Movie review: Politics is war in ‘Our Brand is Crisis’
–Election day was Tuesday. For most of the country that meant local issues, local representatives or state bills. But it’s hard to miss the fact that the presidential election of 2016 is in full swing. It has been for some time and it will be for at least another year.
In the 2005 political documentary “Our Brand Is Crisis,” filmmaker Rachel Boynton explored the American political process — specifically the consultants and teams working behind the scenes to get people elected. A decade later, there is still a fascination with campaigns and the dirty work done behind the scenes.
“Our Brand Is Crisis,” which borrows the name and inspiration from that documentary, follows rival American political consultants plying their trade in a Bolivian Presidential election. For those that can’t get enough of attack ads, speeches, and political strategies, this is the movie for you.
The film focuses on Jane Bodine (Sandra Bullock), referred to as Calamity Jane after a string of high profile campaign failures that caused her to take a step back from her work on campaigns. Instead, she’s working on pottery and getting herself together in seclusion.
Soon Nell (Ann Dowd) and Ben (Anthony Mackie) come to find her. They ask Jane to travel to Bolivia to help them run the campaign for Castillo (Joaquin de Almeida), who is 30 points down with just a few months left. He’s also facing a candidate that has his own American consultant, Pat Candy (Billy Bob Thornton), with whom Jane has history.
Jane agrees and makes the trip, but things get off to a rocky start. Eventually she finds her fire again, and with the help of her aide LeBlanc (Zoe Kazan) they are able to being to challenge Candy and climb in the polls.
But as Jane gets exposed to the plight of the people in Bolivia, she begins to wonder if she’s really doing the right thing helping Castillo get elected and if she can slip back into her old life.
Director David Gordon Green has a unique style and has worked on a lot of different kinds of movies — from serious dramas like “Undertow” to comedies like “The Pineapple Express.” “Our Brand Is Crisis” is a mixture of those. It has moments of seriousness and pathos, but it’s also got plenty of comedy and snark. It’s meant to be an exploration of American political operatives and a suggestion that we’ve brought that to the rest of the world.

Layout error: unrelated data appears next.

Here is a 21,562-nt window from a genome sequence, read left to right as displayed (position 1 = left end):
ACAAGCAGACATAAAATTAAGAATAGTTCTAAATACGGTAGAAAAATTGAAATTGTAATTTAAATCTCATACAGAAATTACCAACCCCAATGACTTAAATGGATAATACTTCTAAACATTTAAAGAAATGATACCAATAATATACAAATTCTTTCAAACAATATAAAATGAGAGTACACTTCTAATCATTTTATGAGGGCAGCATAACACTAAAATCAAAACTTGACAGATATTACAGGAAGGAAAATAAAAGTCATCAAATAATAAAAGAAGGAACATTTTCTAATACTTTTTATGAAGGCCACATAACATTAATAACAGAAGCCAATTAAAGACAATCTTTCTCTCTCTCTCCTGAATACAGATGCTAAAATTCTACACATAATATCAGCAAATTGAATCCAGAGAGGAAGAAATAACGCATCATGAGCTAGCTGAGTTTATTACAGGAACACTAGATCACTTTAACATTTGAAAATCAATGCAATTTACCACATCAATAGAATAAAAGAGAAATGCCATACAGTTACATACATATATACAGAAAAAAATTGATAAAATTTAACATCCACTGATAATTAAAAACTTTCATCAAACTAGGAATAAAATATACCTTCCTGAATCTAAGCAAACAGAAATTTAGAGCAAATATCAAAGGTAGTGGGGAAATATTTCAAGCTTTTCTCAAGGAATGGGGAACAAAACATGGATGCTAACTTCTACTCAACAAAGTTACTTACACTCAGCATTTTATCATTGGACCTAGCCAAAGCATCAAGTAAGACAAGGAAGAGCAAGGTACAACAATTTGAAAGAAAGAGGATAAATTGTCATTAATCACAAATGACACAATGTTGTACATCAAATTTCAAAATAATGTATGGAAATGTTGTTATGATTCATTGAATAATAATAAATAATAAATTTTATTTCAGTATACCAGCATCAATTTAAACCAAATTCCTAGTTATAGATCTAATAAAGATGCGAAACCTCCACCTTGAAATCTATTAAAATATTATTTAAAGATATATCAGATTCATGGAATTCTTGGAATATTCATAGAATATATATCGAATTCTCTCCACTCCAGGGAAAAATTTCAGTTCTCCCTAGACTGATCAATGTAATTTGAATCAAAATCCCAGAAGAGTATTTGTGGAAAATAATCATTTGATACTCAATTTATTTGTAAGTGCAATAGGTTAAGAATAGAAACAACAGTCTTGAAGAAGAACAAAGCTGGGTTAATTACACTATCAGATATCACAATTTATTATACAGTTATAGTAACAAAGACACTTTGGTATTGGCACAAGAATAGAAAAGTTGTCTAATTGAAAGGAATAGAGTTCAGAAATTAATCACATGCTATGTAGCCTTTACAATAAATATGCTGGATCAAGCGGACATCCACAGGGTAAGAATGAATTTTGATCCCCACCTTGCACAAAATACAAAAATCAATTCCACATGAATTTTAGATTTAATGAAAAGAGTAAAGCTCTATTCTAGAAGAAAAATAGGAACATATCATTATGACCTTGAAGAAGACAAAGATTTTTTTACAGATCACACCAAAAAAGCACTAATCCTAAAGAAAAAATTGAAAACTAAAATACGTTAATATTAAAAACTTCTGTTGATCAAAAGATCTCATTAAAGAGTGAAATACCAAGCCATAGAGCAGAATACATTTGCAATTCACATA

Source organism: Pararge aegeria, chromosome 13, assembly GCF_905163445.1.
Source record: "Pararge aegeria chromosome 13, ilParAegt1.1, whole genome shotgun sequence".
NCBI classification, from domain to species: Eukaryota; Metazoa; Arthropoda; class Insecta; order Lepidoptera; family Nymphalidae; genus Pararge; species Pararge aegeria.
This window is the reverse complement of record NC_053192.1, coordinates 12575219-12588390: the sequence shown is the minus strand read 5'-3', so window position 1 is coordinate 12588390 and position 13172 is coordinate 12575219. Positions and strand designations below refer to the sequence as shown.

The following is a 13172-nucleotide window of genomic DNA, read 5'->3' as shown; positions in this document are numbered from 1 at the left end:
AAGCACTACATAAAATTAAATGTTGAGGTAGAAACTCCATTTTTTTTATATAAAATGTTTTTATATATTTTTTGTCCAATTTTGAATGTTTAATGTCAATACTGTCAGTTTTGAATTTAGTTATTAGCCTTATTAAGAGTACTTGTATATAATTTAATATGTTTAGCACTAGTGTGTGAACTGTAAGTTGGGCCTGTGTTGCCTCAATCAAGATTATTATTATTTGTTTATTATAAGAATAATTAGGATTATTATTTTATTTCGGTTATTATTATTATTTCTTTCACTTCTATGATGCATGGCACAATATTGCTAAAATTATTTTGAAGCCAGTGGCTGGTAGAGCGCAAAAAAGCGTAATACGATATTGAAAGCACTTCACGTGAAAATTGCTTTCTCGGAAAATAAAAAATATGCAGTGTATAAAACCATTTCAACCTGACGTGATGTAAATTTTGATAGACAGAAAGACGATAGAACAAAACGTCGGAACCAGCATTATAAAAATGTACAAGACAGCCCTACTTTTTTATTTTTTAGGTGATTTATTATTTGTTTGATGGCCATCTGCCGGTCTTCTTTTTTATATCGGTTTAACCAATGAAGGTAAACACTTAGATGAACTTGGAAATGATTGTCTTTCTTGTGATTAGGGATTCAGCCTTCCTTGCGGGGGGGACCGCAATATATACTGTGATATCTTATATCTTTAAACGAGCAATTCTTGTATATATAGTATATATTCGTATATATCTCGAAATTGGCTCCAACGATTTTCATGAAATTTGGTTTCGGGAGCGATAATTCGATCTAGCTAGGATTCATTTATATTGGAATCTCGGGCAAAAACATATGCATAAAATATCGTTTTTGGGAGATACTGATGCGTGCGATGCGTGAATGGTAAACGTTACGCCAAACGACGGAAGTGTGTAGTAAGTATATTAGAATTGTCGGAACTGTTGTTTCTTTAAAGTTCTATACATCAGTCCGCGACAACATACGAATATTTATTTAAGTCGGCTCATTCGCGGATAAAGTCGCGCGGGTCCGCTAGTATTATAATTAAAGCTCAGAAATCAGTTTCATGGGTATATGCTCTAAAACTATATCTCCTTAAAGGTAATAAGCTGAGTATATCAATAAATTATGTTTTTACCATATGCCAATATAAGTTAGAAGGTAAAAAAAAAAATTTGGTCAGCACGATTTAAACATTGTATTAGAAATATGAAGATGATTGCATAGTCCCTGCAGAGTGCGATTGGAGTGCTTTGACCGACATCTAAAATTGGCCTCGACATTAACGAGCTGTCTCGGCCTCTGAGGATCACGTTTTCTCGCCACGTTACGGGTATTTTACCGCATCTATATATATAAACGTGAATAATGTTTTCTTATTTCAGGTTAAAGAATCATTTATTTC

How you feel about the state of politics in America will largely inform how you feel about the content of this film. Personally, I’m tired of the election cycle here, so I wasn’t too pumped to be seeing another ugly, American-style election play out in fictional Bolivia for 100 minutes.
Bullock is a talented actress who’s taken on a number of different roles in recent years. She does a nice job of playing the talented but flawed Jane. However, I’m not sure what we’re meant to take from her character’s sudden turn at the conclusion of the film. Perhaps it was meant to be a powerful statement about that lifestyle and job, but it’s not written well enough by Peter Straughan or executed well enough in this film. The ending, instead of feeling earned and powerful, feels abrupt and incomplete.
The other supporting actors do a fine job in their roles, too. There is some good inter-play between Bullock and Thornton as they battle for their candidates, and there are strong scenes between Bullock and the members of her team. But part of my problem is most of the characters aren’t well defined, and the ones that are aren’t particularly likeable. That makes it tough to invest in the film or the outcome, which is somewhat predictable.
“Our Brand Is Crisis” wants to tell a profound story about these characters and this world. Instead, we get something that’s mildly entertaining and just OK as it seemingly races to a conclusion. Creative and talented people worked on the film, but it didn’t coalesce into something memorable.
“Our Brand Is Crisis” has been rated R by the Motion Picture Association of America for language including some sexual references. Enter with caution.
Two stars out of four.
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